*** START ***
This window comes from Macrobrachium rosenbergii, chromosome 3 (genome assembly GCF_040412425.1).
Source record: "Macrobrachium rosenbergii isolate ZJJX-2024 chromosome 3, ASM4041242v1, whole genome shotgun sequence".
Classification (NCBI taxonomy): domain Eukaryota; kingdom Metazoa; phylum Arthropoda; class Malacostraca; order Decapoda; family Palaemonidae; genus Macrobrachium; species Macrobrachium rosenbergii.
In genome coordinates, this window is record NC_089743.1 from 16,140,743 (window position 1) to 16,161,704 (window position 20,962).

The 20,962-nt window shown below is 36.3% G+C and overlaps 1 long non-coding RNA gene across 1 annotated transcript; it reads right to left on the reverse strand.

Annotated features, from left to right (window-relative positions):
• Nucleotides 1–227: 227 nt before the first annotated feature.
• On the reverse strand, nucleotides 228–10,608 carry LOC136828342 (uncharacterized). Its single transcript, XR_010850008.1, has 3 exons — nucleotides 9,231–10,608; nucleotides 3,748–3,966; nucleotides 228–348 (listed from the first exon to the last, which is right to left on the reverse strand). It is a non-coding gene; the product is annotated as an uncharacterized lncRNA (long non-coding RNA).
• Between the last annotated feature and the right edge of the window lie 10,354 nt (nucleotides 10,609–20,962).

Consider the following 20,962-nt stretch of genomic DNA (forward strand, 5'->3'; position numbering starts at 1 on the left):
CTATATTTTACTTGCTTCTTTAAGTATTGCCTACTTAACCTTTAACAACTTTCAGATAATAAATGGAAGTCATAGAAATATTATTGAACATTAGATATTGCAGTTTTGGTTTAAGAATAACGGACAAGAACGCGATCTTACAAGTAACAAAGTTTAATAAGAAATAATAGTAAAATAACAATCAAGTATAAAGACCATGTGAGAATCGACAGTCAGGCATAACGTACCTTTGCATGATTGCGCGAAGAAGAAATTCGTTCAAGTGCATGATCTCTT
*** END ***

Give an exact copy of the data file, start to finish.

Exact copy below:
This window comes from Macrobrachium rosenbergii, chromosome 3 (genome assembly GCF_040412425.1).
Source record: "Macrobrachium rosenbergii isolate ZJJX-2024 chromosome 3, ASM4041242v1, whole genome shotgun sequence".
Classification (NCBI taxonomy): domain Eukaryota; kingdom Metazoa; phylum Arthropoda; class Malacostraca; order Decapoda; family Palaemonidae; genus Macrobrachium; species Macrobrachium rosenbergii.
In genome coordinates, this window is record NC_089743.1 from 16,140,743 (window position 1) to 16,161,704 (window position 20,962).

The 20,962-nt window shown below is 36.3% G+C and overlaps 1 long non-coding RNA gene across 1 annotated transcript; it reads right to left on the reverse strand.

Annotated features, from left to right (window-relative positions):
• Nucleotides 1–227: 227 nt before the first annotated feature.
• On the reverse strand, nucleotides 228–10,608 carry LOC136828342 (uncharacterized). Its single transcript, XR_010850008.1, has 3 exons — nucleotides 9,231–10,608; nucleotides 3,748–3,966; nucleotides 228–348 (listed from the first exon to the last, which is right to left on the reverse strand). It is a non-coding gene; the product is annotated as an uncharacterized lncRNA (long non-coding RNA).
• Between the last annotated feature and the right edge of the window lie 10,354 nt (nucleotides 10,609–20,962).

Consider the following 20,962-nt stretch of genomic DNA (forward strand, 5'->3'; position numbering starts at 1 on the left):
CTATATTTTACTTGCTTCTTTAAGTATTGCCTACTTAACCTTTAACAACTTTCAGATAATAAATGGAAGTCATAGAAATATTATTGAACATTAGATATTGCAGTTTTGGTTTAAGAATAACGGACAAGAACGCGATCTTACAAGTAACAAAGTTTAATAAGAAATAATAGTAAAATAACAATCAAGTATAAAGACCATGTGAGAATCGACAGTCAGGCATAACGTACCTTTGCATGATTGCGCGAAGAAGAAATTCGTTCAAGTGCATGATCTCTT